Several years after the Arab Spring began, democracy remains elusive in the Middle East. The Arab Spring that resides in the popular imagination is one in which a wave of mass mobilization swept the broader Middle East, toppled dictators, and cleared the way for democracy. The reality is that few Arab countries have experienced anything of the sort. While Tunisia made progress towards some type of constitutionally entrenched participatory rule, the other countries that overthrew their rulers Egypt, Yemen, and Libya remain mired in authoritarianism and instability. Elsewhere in the Arab world uprisings were suppressed, subsided or never materialized.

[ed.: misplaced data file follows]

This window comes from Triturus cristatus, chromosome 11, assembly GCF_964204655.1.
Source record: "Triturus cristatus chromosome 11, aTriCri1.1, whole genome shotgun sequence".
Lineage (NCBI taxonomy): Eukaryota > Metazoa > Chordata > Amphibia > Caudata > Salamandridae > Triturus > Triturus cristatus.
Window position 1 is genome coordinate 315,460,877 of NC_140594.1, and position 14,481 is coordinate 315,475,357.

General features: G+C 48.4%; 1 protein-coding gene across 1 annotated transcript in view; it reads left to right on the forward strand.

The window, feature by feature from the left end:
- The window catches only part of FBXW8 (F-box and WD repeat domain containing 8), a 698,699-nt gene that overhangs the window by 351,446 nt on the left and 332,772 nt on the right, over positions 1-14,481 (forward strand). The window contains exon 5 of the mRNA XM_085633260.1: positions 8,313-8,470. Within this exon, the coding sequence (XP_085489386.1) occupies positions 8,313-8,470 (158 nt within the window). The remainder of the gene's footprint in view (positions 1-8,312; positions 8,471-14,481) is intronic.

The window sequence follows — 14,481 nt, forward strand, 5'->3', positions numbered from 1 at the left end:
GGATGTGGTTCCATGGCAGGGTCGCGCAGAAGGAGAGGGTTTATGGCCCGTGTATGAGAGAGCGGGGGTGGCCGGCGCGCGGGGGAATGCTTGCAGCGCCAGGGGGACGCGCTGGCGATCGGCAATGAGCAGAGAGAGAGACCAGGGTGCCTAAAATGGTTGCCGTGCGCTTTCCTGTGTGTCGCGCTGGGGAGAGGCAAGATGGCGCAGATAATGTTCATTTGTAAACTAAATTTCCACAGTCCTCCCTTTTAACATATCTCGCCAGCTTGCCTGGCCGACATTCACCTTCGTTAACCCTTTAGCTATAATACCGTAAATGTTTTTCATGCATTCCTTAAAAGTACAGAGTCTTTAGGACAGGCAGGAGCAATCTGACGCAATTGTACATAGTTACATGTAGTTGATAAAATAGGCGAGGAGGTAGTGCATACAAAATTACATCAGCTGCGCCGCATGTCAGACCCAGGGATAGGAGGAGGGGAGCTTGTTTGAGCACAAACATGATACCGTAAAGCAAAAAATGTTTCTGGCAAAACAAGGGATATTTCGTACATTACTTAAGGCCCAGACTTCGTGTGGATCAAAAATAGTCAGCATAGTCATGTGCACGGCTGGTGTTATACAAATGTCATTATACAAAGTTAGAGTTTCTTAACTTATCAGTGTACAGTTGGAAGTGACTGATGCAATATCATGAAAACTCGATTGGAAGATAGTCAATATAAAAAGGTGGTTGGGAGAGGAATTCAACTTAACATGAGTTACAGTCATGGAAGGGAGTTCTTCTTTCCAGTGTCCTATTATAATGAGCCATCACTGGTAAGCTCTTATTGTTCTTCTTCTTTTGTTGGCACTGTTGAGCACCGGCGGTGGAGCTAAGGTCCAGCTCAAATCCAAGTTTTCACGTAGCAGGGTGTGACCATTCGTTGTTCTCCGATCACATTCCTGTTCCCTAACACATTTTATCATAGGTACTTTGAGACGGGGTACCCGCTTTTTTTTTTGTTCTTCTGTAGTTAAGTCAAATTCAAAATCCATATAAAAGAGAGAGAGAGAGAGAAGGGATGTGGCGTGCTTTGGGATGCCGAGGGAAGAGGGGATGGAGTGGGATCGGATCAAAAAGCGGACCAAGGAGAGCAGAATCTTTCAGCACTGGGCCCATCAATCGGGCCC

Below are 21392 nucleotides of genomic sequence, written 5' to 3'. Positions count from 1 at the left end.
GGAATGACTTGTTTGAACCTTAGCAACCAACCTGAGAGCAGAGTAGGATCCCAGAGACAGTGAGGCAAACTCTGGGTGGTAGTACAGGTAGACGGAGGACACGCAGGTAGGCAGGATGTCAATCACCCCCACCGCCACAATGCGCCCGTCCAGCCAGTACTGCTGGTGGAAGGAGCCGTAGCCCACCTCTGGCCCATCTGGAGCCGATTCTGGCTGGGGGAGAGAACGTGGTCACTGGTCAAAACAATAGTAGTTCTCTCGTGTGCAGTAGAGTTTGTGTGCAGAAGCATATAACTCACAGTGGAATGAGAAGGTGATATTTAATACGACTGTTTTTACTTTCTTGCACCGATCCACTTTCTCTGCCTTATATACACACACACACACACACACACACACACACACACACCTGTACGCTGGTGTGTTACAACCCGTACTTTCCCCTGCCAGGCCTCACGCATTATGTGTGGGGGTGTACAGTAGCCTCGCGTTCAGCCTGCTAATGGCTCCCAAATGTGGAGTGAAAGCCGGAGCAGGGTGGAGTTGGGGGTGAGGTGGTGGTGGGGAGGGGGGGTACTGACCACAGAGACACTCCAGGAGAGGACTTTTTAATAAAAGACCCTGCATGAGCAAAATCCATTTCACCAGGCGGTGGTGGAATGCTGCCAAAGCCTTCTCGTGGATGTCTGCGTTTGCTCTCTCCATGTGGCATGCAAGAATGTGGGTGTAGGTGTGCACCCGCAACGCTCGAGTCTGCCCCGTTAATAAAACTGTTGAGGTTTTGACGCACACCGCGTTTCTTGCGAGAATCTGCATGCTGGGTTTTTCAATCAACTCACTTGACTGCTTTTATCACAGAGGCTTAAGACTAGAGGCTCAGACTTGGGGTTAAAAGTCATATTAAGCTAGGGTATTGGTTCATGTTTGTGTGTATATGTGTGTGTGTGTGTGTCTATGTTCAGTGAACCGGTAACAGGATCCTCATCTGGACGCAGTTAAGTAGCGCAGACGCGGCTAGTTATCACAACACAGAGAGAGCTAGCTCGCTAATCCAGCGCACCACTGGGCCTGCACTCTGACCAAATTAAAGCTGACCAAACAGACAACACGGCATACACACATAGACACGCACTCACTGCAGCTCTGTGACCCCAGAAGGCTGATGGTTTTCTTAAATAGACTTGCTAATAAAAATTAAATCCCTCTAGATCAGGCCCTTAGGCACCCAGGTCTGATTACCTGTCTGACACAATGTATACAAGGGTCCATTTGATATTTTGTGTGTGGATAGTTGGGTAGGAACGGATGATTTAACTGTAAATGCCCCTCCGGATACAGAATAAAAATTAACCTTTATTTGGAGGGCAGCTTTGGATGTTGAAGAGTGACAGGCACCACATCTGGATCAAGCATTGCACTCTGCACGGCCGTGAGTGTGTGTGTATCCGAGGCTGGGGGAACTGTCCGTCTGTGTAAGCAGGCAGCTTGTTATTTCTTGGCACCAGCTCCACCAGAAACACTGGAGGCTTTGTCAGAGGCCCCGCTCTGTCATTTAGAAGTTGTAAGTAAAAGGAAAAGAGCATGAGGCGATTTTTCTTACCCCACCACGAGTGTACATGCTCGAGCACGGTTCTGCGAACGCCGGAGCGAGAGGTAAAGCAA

The Arab Spring’s modest harvest cries out for explanation. Why did regime change take place in only four Arab countries and why has democratic change proved so elusive in the countries that made attempts? This book attempts to answer those questions. First, by accounting for the full range of variance: from the absence or failure of uprisings in such places as Algeria and Saudi Arabia at one end to Tunisia’s rocky but hopeful transition at the other. Second, by examining the deep historical and structure variables that determined the balance of power between incumbents and opposition.
Tarek Masoud, Sultan of Oman Associate Professor of International Relations, Harvard Kennedy School
Jason Brownlee, Associate Professor of Government and Middle Eastern Studies at the University of Texas
Andrew Reynolds, Associate Professor, Department of Political Science, University of North Carolina, Chapel Hill
Stephen Walt, Robert and Renee Belfer Professor of International Affairs, Harvard Kennedy School